Peru, a country in South America, is currently experiencing a severe political crisis that shows no indications of abating. Following President Pedro Castillo’s ouster and incarceration a week ago, Peru’s new government has proclaimed a 30-day national state of emergency to put an end to the violent protests that have rocked the nation. Since then, protests calling for the government to hold general elections have taken place. Numerous protests have turned violent. So far, there have been at least 8 fatalities and numerous grave injuries.
Why is the former President Pedro Castillo under arrest?
The country’s Supreme Court ruled on Thursday that Pedro Castillo, the former president of Peru, must spend the next 18 months in judicial custody. His supporters demonstrated outside the courthouse and across the nation.
After attempting to dissolve Congress and impose an emergency government, Castillo, a former teacher and union leader from rural Peru, was impeached and ousted from office last week. Lawmakers denounced his move as an attempt at a coup.
Since then, he has been charged with insurrection and conspiracy, both of which he denies.
Since his removal from office, Castillo’s supporters have taken to the streets in cities across the Andean nation. What some protesters described is as a “national insurgency.”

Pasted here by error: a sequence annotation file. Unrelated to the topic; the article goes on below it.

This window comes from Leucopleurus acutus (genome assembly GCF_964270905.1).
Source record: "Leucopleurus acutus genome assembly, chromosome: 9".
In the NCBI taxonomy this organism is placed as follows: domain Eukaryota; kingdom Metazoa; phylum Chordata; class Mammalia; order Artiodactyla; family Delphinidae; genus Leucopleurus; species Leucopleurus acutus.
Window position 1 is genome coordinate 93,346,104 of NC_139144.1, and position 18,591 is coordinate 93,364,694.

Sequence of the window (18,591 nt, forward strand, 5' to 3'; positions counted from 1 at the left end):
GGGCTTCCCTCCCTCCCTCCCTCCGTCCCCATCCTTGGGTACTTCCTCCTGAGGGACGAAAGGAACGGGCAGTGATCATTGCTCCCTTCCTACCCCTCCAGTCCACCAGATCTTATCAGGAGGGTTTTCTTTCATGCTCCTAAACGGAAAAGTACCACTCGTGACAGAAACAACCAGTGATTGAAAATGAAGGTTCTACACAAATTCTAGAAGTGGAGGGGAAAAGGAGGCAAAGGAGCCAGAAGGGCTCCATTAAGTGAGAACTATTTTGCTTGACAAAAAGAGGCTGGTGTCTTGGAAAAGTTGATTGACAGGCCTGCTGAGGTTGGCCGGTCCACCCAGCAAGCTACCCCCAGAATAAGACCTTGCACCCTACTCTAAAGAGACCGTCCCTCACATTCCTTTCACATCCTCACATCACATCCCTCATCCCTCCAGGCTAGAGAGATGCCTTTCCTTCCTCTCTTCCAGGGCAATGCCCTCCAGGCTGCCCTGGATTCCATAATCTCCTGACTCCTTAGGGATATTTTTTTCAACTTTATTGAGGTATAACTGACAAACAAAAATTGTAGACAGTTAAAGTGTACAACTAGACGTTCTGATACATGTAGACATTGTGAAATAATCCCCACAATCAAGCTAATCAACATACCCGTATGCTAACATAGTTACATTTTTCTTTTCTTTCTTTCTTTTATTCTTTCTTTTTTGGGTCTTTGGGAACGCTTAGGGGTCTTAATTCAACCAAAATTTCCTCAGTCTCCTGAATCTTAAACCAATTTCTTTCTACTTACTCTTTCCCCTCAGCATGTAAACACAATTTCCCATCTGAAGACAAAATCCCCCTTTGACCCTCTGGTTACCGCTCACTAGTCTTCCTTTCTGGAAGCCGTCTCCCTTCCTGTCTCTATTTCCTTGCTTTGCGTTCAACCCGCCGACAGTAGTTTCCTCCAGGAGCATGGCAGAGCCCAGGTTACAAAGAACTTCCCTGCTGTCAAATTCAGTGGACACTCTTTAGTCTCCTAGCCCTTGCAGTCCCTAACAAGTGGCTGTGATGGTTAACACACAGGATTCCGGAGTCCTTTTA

How is the New Government tackling the situation?
The present government of Peru has used both the punishment and the reward to deal with demonstrators. Government can hold early early elections, as President Boluarte has suggested. However, this week, Defense Minister Luis Alberto Otárola issued a state of emergency and sent troops into the streets.
But so far, attempts to suppress the demonstrations have not seemed to address the demonstrators’ main grievances. They accuse Peru’s elite of unfairly overthrowing their elected government and perceive the political system as corrupt and unorganized.
This is very sad as the South American nations are already on the brink of economic crisis. Global recession is already hitting the poor nations and South American nations are already suffering from it. There is already a lot of hardships in Argentina, another South American nation who is suffering from economic distress. Above all this a country with nationwide protests and a state of emergency will only suffer more.
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